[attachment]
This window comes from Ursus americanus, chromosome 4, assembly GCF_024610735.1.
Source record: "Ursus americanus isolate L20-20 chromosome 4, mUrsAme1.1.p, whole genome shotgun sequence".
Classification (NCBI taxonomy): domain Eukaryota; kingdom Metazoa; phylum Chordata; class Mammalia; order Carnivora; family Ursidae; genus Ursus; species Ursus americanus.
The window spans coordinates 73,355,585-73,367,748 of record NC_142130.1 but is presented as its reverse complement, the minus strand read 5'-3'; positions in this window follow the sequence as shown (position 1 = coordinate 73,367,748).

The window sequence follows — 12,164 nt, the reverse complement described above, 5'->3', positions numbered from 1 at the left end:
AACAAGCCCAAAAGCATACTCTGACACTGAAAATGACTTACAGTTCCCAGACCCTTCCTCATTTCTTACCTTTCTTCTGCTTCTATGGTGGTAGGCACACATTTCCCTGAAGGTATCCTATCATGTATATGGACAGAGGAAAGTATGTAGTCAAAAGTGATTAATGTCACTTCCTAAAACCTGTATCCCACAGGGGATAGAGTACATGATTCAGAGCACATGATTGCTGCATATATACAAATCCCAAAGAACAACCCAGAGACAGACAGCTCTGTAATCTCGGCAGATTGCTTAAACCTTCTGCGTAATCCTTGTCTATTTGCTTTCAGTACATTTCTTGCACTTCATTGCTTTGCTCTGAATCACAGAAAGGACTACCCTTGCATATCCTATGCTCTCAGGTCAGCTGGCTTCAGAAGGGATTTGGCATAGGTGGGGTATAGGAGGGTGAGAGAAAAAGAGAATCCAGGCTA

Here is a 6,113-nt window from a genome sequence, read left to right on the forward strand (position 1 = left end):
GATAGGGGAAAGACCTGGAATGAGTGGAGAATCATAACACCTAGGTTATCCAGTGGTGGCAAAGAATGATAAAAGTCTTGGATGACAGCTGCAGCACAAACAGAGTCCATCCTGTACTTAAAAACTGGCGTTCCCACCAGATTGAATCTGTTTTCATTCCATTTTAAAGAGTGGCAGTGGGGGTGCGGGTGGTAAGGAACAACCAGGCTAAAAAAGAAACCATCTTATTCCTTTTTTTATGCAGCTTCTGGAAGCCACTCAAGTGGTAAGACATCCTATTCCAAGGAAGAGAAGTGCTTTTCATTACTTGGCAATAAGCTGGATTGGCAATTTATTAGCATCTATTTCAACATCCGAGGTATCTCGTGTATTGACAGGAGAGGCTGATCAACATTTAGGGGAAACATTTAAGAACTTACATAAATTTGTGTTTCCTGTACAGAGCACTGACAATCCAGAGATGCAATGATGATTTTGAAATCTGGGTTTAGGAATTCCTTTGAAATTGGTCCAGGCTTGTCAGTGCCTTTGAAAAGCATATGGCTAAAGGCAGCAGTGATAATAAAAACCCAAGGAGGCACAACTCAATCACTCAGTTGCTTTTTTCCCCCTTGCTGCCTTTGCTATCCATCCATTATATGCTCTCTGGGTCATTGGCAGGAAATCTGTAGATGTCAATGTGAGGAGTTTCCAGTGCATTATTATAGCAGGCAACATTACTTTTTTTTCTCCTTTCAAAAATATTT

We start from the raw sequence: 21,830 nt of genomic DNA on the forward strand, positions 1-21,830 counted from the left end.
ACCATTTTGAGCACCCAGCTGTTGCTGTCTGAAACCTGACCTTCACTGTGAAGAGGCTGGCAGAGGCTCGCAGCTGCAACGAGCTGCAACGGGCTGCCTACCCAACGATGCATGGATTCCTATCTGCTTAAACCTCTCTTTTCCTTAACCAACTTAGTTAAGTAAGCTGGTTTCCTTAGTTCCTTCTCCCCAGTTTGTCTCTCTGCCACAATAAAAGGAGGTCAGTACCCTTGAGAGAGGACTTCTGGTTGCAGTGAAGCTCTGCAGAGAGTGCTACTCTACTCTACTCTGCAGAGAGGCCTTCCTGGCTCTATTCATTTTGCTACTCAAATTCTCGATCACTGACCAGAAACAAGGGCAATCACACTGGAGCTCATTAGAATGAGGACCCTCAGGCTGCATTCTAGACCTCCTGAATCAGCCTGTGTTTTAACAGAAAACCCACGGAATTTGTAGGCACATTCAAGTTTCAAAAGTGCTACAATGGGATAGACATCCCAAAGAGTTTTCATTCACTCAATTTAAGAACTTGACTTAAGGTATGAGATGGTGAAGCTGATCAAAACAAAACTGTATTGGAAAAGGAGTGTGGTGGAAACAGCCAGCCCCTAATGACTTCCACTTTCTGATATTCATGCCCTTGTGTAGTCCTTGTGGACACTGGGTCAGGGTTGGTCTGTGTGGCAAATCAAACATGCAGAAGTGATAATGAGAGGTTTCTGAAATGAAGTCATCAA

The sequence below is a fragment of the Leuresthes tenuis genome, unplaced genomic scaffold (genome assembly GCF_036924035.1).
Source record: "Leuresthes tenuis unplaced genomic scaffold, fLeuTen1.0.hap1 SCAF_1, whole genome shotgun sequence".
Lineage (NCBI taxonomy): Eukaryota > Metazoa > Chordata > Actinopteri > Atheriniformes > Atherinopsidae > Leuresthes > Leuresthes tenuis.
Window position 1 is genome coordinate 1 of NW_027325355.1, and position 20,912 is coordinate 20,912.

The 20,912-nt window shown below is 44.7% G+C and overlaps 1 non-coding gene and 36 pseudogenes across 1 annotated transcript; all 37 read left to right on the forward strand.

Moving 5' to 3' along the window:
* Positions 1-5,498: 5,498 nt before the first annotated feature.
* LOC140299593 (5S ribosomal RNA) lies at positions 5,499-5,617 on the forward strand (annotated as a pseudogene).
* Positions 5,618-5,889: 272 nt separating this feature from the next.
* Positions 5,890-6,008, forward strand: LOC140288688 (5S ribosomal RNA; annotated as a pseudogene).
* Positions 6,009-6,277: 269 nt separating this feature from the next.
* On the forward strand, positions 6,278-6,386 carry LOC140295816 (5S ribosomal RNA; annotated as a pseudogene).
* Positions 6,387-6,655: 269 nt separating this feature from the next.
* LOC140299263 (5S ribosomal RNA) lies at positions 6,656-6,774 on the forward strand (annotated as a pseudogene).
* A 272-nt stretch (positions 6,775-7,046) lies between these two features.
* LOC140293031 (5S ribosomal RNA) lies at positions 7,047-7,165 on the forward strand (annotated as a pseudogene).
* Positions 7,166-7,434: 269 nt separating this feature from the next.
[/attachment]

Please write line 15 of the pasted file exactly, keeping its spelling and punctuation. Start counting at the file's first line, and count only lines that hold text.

The 20,912-nt window shown below is 44.7% G+C and overlaps 1 non-coding gene and 36 pseudogenes across 1 annotated transcript; all 37 read left to right on the forward strand.